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Executive Advising

AdviceIf you're lucky enough to have a friend or family member who gives great advice, you know where we're going with this program. Working with an executive advisor is like having a neighbor who's a master gardener look at your roses. This is the closest you'll get to on-demand advice from a seasoned nonprofit leader, on pretty much any topic imaginable.

Executive advising is a flexible and low-stress way to get organizational help. Executive advisors do not do consulting projects or write reports. They simply meet with nonprofit leaders and provide advice based on their experience managing nonprofits.

How It Works

You decide how much time you want to spend with an advisor, whether that's 4 hours total or 4 hours a week for several months. 501 Commons will recommend an advisor from the 50+ nonprofit professionals, board chairs, and former executive directors in our Service Corps. You meet each other and decide if it's a good match. If not, we will keep looking until we find the right match for you. From that point, you and your advisor work together to set up mutually convenient meeting times. We recommend that initial and final meetings be in-person, but standing meetings are often done over the phone.

Executive advising is similar in format to our Coaching program, but focuses on different issues.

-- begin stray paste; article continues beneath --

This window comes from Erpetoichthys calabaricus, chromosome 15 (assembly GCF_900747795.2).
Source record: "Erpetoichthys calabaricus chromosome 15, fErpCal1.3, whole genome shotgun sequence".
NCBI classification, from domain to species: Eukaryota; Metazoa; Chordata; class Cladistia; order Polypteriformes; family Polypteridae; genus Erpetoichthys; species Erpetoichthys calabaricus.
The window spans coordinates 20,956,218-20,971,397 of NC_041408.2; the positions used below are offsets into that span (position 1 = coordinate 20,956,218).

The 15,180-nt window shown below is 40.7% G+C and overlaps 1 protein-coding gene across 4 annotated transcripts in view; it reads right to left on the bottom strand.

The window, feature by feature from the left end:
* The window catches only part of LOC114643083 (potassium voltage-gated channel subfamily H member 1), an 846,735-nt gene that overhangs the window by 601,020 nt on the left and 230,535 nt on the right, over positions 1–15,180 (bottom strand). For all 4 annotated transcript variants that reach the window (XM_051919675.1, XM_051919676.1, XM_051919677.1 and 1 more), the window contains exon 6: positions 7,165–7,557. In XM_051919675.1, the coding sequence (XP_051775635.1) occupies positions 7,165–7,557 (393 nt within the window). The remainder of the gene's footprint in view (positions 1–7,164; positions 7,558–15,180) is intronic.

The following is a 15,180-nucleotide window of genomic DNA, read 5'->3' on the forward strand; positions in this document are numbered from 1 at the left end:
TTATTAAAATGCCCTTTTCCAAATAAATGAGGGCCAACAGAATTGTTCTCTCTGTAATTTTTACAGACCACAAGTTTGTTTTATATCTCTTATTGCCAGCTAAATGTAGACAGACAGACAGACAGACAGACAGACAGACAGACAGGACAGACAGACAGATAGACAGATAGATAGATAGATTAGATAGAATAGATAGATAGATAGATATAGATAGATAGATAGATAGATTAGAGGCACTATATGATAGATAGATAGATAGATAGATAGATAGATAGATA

• Through executive advising, you work with an experienced nonprofit professional to work through tough management issues, identify new strategies, and make decisions.
  • The coaching program pairs you with a certified coach to focus on personal development and leadership skills - things like time management, work-life balance, and interpersonal relationships.


Executive advising often helps a leader consider tough issues, such as staff changes, deciding how to make program cuts, brainstorming earned income strategies, planning for a leadership transition, or considering a merger. With major changes, it can be helpful to talk to someone outside of the organization before presenting your ideas to staff or board members.

Among the important benefits of working with an executive advisor is that he or she can provide perspective, be a voice of experience, and provide a safe environment for exploring new ideas. An advisor can also serve as a mentor and guide for a new executive director. Providing a new executive director with a few hours of advising time is one of the best investments a board can make.